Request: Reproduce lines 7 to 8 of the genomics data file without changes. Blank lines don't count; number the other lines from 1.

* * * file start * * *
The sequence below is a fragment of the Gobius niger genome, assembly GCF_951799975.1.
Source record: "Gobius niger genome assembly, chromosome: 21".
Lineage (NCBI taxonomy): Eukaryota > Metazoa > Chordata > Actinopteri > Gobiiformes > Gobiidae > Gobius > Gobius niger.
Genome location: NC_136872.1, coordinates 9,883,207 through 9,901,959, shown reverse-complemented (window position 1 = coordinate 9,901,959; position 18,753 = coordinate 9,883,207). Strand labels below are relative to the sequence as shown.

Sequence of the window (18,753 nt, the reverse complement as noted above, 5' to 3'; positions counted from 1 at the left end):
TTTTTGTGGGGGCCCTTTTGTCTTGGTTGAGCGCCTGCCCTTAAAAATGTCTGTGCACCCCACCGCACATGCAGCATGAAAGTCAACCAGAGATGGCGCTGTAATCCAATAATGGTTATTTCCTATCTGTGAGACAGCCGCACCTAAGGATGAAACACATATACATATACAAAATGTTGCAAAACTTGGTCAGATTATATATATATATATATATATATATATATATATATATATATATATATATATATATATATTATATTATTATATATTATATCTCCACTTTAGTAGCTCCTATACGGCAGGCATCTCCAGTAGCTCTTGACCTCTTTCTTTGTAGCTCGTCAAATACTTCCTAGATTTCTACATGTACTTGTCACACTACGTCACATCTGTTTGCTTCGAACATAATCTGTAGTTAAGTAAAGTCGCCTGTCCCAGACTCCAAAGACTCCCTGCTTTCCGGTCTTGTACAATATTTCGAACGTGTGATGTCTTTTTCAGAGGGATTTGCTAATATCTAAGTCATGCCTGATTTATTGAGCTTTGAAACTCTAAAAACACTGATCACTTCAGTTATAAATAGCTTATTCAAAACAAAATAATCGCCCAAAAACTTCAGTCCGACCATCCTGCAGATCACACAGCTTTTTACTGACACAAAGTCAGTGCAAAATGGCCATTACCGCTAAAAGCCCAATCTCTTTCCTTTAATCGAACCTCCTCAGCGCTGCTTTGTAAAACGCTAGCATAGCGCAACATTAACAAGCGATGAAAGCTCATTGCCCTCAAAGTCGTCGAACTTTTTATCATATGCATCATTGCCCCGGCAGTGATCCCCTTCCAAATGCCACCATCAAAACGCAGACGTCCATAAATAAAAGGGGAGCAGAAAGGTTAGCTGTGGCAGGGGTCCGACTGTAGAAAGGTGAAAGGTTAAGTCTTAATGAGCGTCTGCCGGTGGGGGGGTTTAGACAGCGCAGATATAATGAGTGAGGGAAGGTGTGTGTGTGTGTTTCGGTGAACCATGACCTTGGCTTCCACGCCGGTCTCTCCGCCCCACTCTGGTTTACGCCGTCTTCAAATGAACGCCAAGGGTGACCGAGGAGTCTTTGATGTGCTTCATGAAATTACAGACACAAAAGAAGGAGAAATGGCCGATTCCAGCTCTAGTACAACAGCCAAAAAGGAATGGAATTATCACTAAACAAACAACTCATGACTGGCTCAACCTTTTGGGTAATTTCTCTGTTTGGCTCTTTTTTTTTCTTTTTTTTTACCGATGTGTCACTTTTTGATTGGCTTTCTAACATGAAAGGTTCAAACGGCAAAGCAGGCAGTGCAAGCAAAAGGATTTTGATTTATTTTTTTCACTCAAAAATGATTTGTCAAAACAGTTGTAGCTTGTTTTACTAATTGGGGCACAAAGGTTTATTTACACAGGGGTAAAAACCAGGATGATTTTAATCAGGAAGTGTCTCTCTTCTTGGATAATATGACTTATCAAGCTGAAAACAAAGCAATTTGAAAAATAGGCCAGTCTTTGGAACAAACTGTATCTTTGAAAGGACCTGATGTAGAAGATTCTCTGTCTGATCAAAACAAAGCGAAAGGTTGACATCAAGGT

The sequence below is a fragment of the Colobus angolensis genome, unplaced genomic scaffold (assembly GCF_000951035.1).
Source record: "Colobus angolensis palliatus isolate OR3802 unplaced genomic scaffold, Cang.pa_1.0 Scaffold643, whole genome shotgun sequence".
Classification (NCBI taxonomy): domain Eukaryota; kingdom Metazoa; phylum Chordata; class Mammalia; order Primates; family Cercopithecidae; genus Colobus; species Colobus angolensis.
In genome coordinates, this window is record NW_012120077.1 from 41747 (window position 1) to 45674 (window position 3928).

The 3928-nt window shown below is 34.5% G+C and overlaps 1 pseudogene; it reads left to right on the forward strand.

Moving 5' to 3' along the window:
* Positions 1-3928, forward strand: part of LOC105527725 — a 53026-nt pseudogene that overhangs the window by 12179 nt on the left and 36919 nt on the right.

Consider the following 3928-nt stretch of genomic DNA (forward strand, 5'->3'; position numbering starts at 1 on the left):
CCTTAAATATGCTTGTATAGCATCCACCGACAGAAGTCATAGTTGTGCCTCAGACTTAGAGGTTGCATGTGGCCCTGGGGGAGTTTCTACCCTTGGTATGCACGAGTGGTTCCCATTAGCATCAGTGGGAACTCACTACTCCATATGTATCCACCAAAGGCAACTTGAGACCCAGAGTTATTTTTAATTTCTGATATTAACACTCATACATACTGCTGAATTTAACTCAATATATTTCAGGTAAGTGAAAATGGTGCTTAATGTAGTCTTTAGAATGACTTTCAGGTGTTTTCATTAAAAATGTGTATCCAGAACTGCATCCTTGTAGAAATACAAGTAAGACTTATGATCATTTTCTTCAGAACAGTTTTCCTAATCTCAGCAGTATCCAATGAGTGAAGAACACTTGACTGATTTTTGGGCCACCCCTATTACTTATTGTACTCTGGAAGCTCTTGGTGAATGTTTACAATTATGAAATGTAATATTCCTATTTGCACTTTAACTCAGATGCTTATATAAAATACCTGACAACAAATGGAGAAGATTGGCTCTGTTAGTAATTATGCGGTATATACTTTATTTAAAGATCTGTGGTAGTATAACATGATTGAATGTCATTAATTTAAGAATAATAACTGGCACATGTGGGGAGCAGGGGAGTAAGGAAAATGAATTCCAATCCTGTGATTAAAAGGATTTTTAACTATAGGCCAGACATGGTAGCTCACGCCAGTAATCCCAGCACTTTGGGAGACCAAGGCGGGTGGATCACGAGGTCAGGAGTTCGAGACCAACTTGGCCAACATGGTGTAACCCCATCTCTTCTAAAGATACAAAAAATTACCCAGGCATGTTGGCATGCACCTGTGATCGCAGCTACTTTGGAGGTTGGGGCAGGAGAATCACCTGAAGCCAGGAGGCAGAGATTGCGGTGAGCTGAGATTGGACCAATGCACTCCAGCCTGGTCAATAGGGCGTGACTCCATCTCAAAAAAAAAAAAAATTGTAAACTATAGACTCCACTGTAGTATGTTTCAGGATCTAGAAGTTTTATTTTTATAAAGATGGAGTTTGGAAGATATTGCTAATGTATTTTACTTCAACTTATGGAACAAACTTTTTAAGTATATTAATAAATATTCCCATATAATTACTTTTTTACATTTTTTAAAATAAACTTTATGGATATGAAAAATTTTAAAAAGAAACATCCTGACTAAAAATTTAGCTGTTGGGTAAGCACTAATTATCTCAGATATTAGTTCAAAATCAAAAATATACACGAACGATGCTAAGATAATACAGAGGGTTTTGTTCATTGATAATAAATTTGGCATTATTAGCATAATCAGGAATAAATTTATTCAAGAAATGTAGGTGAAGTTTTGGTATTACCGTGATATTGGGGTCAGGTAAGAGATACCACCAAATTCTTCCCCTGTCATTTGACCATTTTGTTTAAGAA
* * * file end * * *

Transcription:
The sequence below is a fragment of the Colobus angolensis genome, unplaced genomic scaffold (assembly GCF_000951035.1).
Source record: "Colobus angolensis palliatus isolate OR3802 unplaced genomic scaffold, Cang.pa_1.0 Scaffold643, whole genome shotgun sequence".